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Dissolution of the Soviet Union – Samizdat Poetry

Merzavets! [Scoundrel!]. At head of title: Golos Arbata poet Bogdanovich, Violetta Anatol’evna. Sbornik stikhov no. 43. Posviashchaetsia M.S. Gorbachevu i R.M. Gorbachevoi [The voice of Arbat, poet Bogdanovich, V.A. Collection of poetry no. 43. Dedicated to M.S. Gorbachev and R.M.Gorbacheva]. Second, expanded endition.

Moscow: self-published, 1991. Octavo (21 × 15 cm). Original illustrated wrappers; 37 pp. Illustrations. Very good.

A street poet and outsider artist, Violetta Bogdanovich lived through the trauma of Perestroika and the collapse of the Soviet Union, expressing it with scandalous and dumbfounded language in this collection. Dated November 1991, two months after the Soviet Union was dissolved by the Congress of People’s Deputies, this vehemently anti-Gorbachev and anti-elite collection captures the turmoil of this transitional period. In poems spanning 1985-1991, the author speaks about the Soviet people as puppets of the political elite, while addressing the last Soviet leader Mikhail Gorbachev and his wife Raisa Gorbacheva as a royal couple, a title antithetical to the communist ideals. The experience of economic inequality of the transitional period, punctuated by massive inflation is also captured in a poem cataloging prices at a foreign currency store for the new elites and foreign tourists, which thrived in this period in Moscow. As further commentary on the growing social inequality, the rear wrapper lists two prices for the volume: “5 ru for the poor, 10 ru for the wealthy.”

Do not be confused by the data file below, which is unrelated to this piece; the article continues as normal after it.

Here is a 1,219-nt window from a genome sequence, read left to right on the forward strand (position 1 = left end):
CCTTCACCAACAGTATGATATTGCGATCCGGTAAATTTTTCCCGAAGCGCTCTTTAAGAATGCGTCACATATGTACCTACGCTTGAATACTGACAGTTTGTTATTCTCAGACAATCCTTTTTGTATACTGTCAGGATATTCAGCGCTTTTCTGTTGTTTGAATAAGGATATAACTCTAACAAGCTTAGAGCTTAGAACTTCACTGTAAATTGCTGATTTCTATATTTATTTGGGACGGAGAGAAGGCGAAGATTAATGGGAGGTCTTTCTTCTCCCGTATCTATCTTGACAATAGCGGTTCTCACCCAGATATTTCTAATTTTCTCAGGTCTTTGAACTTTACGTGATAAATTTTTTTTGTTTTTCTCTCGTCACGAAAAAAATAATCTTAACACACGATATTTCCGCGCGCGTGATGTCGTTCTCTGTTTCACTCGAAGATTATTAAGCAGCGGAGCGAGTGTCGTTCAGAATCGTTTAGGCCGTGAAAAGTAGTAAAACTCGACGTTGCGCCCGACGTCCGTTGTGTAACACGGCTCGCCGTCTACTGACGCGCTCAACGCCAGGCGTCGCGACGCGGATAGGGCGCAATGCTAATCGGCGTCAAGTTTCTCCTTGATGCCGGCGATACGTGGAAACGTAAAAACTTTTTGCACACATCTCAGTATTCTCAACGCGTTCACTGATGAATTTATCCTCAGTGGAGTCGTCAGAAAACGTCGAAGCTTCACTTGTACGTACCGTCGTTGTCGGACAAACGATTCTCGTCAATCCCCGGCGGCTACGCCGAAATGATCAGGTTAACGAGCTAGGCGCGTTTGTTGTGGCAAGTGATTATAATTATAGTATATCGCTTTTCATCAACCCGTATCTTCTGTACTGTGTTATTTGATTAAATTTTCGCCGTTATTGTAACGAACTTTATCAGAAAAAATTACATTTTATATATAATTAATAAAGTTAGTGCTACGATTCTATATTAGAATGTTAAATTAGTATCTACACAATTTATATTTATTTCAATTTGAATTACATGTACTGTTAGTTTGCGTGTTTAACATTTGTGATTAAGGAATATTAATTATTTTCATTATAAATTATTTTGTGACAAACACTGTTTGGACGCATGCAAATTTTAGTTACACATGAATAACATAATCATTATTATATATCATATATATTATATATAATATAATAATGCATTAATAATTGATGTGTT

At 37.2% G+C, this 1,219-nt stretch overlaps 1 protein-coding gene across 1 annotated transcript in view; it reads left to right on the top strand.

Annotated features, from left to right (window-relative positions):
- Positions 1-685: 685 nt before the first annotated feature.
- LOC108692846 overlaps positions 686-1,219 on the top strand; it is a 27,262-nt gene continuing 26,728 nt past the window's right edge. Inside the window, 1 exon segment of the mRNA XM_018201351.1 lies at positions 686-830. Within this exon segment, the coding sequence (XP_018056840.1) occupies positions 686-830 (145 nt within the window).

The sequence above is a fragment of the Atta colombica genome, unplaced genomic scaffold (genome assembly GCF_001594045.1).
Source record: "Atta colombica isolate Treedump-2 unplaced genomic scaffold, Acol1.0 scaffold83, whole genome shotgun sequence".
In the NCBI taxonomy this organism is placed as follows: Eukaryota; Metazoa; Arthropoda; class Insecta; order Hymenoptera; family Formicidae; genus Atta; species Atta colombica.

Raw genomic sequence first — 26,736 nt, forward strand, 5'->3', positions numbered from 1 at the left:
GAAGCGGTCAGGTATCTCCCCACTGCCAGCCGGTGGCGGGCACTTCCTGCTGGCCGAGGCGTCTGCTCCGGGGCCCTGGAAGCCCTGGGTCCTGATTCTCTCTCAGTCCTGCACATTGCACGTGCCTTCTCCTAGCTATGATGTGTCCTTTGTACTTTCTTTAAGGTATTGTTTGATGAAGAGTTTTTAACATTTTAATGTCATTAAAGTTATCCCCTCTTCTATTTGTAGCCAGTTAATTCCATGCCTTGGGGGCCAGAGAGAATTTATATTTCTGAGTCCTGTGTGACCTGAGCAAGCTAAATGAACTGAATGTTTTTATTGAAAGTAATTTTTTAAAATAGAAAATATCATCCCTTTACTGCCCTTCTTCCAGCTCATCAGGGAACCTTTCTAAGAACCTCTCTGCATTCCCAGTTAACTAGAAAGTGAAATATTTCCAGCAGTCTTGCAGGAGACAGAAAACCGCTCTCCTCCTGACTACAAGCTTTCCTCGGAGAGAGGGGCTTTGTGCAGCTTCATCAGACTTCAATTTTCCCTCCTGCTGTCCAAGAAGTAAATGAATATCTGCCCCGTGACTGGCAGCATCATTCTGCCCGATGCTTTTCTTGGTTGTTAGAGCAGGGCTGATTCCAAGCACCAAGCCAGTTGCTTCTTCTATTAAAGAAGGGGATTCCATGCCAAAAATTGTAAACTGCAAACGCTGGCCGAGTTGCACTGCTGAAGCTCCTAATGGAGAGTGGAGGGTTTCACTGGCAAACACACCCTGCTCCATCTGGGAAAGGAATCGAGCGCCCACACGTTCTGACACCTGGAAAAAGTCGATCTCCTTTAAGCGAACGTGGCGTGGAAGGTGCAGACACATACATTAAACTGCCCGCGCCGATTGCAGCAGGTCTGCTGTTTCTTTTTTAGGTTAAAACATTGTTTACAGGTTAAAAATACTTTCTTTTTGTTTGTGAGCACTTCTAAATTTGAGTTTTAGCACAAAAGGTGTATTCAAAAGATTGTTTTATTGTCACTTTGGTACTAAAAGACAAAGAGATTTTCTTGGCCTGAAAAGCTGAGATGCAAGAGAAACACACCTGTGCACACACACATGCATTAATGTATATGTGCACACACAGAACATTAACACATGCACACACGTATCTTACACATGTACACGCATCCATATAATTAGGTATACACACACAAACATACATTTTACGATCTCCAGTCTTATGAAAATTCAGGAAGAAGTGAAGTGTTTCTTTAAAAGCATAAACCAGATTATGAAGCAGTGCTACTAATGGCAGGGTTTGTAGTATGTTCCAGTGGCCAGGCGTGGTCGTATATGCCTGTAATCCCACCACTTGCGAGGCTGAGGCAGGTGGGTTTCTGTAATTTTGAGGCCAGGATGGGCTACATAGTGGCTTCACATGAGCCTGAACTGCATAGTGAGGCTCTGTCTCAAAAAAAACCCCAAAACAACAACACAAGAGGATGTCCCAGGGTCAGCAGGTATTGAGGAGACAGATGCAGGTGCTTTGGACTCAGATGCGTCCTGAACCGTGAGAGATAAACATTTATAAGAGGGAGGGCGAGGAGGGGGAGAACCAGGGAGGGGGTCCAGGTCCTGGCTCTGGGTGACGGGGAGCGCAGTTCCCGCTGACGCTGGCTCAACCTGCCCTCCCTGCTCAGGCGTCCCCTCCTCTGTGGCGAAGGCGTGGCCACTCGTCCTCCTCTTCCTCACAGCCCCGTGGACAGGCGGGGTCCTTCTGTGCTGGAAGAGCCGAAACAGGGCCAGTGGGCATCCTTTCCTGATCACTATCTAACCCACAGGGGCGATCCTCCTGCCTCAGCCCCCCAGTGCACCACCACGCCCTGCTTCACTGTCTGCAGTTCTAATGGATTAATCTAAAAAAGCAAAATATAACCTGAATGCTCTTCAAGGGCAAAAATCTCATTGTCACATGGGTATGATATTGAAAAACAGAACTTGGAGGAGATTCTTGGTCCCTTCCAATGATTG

In her autobiographical novella “Letun” (Flyer), she writes: “Bogdanovich Violetta Anatolyevna was dismissed from Glavmospromstroimaterialy, after which she held thirty-three different jobs, did not lose heart, and driven by the horrors of her fate even began to write POETRY.” On the front and rear wrappers Bogdanovich calls herself the “Poet of the Red Square” and “Poet of Arbat” and indicates her belonging to the “Union of Stalinists.” A vivid example of the poetry of the “urban madman”, Bogdanovich’s enraged “outsider” voice is closer to the experiences of the Soviet laypeople than the work of more established writers of the period such as Dmitry Prigov and Yevgeny Yevtushenko. Experiences of laypeople during the Soviet collapse were most recently documented by Nobel laureate Svetlana Alexievich in “Second Hand Time”, with this collection of poems capturing the same tone and concerns.

As of November 2021 KVK, OCLC show only one copy in North America. .

Book ID: 51544

Price: $450.00